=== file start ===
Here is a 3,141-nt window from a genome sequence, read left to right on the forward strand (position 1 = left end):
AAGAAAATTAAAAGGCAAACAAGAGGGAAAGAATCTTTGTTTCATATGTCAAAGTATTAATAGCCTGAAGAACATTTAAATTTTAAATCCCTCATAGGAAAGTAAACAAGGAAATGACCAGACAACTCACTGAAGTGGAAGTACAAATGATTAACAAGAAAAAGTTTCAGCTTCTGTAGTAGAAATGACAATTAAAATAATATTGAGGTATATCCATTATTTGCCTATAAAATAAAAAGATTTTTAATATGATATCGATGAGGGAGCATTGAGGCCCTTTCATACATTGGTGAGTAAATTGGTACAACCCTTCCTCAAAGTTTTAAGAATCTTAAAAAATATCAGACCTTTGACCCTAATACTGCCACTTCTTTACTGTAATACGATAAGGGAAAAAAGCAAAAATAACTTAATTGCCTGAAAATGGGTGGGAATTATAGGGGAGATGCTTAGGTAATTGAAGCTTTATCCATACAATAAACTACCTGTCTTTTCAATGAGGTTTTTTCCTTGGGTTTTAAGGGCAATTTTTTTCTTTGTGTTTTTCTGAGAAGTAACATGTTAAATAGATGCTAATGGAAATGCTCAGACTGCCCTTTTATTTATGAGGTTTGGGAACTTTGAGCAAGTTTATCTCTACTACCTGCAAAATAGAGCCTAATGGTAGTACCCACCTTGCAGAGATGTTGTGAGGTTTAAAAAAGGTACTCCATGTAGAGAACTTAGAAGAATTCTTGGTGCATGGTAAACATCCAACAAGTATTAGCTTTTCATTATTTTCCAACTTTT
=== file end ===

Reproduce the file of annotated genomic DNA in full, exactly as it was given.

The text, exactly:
Here is a 3,141-nt window from a genome sequence, read left to right on the forward strand (position 1 = left end):
AAGAAAATTAAAAGGCAAACAAGAGGGAAAGAATCTTTGTTTCATATGTCAAAGTATTAATAGCCTGAAGAACATTTAAATTTTAAATCCCTCATAGGAAAGTAAACAAGGAAATGACCAGACAACTCACTGAAGTGGAAGTACAAATGATTAACAAGAAAAAGTTTCAGCTTCTGTAGTAGAAATGACAATTAAAATAATATTGAGGTATATCCATTATTTGCCTATAAAATAAAAAGATTTTTAATATGATATCGATGAGGGAGCATTGAGGCCCTTTCATACATTGGTGAGTAAATTGGTACAACCCTTCCTCAAAGTTTTAAGAATCTTAAAAAATATCAGACCTTTGACCCTAATACTGCCACTTCTTTACTGTAATACGATAAGGGAAAAAAGCAAAAATAACTTAATTGCCTGAAAATGGGTGGGAATTATAGGGGAGATGCTTAGGTAATTGAAGCTTTATCCATACAATAAACTACCTGTCTTTTCAATGAGGTTTTTTCCTTGGGTTTTAAGGGCAATTTTTTTCTTTGTGTTTTTCTGAGAAGTAACATGTTAAATAGATGCTAATGGAAATGCTCAGACTGCCCTTTTATTTATGAGGTTTGGGAACTTTGAGCAAGTTTATCTCTACTACCTGCAAAATAGAGCCTAATGGTAGTACCCACCTTGCAGAGATGTTGTGAGGTTTAAAAAAGGTACTCCATGTAGAGAACTTAGAAGAATTCTTGGTGCATGGTAAACATCCAACAAGTATTAGCTTTTCATTATTTTCCAACTTTT